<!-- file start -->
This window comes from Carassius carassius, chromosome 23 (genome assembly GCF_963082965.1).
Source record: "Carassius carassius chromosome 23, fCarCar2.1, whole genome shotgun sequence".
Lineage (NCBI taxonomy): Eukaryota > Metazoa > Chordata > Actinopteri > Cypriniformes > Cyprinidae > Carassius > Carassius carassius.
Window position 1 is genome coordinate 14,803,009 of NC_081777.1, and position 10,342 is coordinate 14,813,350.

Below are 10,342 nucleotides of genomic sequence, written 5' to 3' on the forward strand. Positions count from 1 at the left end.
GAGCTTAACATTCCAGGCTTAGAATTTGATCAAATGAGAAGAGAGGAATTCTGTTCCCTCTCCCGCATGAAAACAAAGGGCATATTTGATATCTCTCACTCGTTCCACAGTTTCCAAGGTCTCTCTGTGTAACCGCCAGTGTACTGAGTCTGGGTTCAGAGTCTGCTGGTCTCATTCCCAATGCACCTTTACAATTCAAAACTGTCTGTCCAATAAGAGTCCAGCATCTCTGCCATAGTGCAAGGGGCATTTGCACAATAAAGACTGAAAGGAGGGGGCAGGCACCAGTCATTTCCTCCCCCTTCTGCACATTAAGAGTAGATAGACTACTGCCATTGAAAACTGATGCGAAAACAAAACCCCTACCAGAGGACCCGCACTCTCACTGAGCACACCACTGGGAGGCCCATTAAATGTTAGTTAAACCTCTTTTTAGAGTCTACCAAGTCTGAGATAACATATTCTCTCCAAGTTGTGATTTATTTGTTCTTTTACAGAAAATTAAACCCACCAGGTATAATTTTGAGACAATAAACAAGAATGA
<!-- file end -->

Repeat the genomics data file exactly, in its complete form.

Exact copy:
This window comes from Carassius carassius, chromosome 23 (genome assembly GCF_963082965.1).
Source record: "Carassius carassius chromosome 23, fCarCar2.1, whole genome shotgun sequence".
Lineage (NCBI taxonomy): Eukaryota > Metazoa > Chordata > Actinopteri > Cypriniformes > Cyprinidae > Carassius > Carassius carassius.
Window position 1 is genome coordinate 14,803,009 of NC_081777.1, and position 10,342 is coordinate 14,813,350.

Below are 10,342 nucleotides of genomic sequence, written 5' to 3' on the forward strand. Positions count from 1 at the left end.
GAGCTTAACATTCCAGGCTTAGAATTTGATCAAATGAGAAGAGAGGAATTCTGTTCCCTCTCCCGCATGAAAACAAAGGGCATATTTGATATCTCTCACTCGTTCCACAGTTTCCAAGGTCTCTCTGTGTAACCGCCAGTGTACTGAGTCTGGGTTCAGAGTCTGCTGGTCTCATTCCCAATGCACCTTTACAATTCAAAACTGTCTGTCCAATAAGAGTCCAGCATCTCTGCCATAGTGCAAGGGGCATTTGCACAATAAAGACTGAAAGGAGGGGGCAGGCACCAGTCATTTCCTCCCCCTTCTGCACATTAAGAGTAGATAGACTACTGCCATTGAAAACTGATGCGAAAACAAAACCCCTACCAGAGGACCCGCACTCTCACTGAGCACACCACTGGGAGGCCCATTAAATGTTAGTTAAACCTCTTTTTAGAGTCTACCAAGTCTGAGATAACATATTCTCTCCAAGTTGTGATTTATTTGTTCTTTTACAGAAAATTAAACCCACCAGGTATAATTTTGAGACAATAAACAAGAATGA